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Paparazzi Not A Security Threat, Experts Say Of Harry-Meghan Chase

Whether or not Prince Harry and his wife Meghan were involved in a "near catastrophic" car chase with paparazzi in New York City on Tuesday, security experts who work with famous people believe they might not have taken the proper precautions. "They likely did not have any formal protective training to deal with this type of situation," Kent Moyer of the L.A.-based World Protection Group tells USA Today. "Did they do any prior route planning? Did someone do any sort of surveillance? And what was the plan to get out of a potential problem and did their security have any evasive driving training?" Jerry Heying of the New York-based International Protection Group agrees, asking "Did they have enough personnel within their detail?" Despite social media and smartphones allowing celebrities, dignitaries and other notable figures more direct interaction with fans, the public's lust for paparazzi shots is still voracious, begging the question: Are paparazzi a danger in the U.S.? No, Moyer and Heying,say. Still, celebs need to have better coordination when appearing in public and dealing with those photographers who are paid to shoot nearly every move they make.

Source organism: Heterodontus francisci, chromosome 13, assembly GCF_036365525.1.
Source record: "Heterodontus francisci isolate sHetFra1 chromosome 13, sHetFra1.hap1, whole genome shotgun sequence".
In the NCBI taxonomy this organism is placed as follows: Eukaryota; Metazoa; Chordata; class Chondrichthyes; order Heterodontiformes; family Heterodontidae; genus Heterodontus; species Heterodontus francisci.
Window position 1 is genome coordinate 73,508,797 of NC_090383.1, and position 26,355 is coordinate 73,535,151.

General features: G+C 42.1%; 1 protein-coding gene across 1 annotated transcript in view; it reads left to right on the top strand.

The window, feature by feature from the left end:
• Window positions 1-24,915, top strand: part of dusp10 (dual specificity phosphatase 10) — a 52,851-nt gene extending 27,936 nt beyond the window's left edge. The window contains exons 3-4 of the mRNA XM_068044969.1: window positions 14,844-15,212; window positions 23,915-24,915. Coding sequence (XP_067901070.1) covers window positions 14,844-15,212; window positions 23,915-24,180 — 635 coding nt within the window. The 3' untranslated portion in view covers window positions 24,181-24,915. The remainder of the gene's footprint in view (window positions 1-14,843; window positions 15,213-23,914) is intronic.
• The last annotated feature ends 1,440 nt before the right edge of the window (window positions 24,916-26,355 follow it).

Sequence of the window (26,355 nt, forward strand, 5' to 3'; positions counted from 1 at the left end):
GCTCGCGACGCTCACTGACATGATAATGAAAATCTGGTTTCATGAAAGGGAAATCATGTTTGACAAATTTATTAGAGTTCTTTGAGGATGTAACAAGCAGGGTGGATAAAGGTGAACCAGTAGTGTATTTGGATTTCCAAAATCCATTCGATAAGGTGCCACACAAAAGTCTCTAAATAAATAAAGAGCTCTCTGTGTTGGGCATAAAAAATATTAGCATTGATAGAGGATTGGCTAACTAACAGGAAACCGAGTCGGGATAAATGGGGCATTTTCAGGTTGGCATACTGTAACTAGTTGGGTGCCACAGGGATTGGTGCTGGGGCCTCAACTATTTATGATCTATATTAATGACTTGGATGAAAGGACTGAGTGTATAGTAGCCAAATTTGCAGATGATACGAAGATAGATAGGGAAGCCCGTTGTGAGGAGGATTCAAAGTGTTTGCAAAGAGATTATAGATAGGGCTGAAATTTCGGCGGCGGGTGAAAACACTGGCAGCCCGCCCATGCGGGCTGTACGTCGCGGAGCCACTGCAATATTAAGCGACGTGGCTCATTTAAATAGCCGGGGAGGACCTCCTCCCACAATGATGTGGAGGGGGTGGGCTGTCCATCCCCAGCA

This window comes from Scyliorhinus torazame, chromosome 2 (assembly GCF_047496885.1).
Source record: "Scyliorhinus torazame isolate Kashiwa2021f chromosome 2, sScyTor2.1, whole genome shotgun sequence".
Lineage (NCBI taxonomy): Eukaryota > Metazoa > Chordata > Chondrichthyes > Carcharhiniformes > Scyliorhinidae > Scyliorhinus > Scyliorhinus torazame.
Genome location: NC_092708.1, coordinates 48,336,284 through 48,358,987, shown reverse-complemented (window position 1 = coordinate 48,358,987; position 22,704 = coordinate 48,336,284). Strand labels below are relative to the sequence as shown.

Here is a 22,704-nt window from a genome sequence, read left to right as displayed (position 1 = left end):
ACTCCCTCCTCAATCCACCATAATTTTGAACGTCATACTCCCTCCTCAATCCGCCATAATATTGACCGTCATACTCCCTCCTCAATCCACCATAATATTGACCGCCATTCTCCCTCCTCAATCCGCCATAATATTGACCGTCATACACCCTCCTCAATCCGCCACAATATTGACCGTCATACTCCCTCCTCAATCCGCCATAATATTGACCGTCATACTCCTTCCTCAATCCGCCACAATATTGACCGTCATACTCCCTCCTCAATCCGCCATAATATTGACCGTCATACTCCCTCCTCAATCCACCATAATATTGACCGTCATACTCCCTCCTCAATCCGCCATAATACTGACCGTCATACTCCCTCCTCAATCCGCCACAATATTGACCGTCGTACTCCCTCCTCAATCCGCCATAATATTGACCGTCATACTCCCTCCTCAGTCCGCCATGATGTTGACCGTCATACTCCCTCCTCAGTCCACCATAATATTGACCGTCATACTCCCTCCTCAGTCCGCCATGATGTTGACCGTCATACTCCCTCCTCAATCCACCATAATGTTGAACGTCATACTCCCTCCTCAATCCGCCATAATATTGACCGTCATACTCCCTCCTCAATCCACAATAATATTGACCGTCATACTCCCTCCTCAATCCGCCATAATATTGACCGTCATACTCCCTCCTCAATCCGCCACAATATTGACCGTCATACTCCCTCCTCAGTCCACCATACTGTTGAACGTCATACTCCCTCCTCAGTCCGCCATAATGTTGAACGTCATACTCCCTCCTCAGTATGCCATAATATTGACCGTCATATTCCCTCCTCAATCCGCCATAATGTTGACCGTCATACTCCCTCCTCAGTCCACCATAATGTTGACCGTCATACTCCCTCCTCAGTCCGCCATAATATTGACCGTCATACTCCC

Most celebrities use "executive dignitary protection" – a security detail that can go to great lengths to ensure safety and is comparable to the Secret Service. Such a detail involves extensive planning. "We call that 'advance work,'" said Heying. "We can get notice from a client sometimes months, weeks, days – sometimes hours in advance. Depending on who they are, we coordinate with that city's local police precinct if necessary and reach out to the venue where they are supposed to be and likely ask 'What door are we going to come in, coming out of, and how close can our detail get to the entrances and exits?' The office of the Duke and Duchess of Sussex said the couple and Meghan’s mother, Doria Ragland, were followed for more than two hours by half a dozen vehicles Tuesday after leaving a charity event. The office said that the paparazzi's chase to capture photos of Harry and Meghan "resulted in multiple near collisions involving other drivers on the road, pedestrians and two NYPD officers." The statement called the incident "near catastrophic." Moyer said if Harry and Meghan had a security detail of two or more cars, they would've tried strategies including having one or more vehicles in the rear driving slower to try and hit red lights and stall the paparazzi's relentless pursuit, while the lead "principal car" drives ahead and can possibly take alternate routes.

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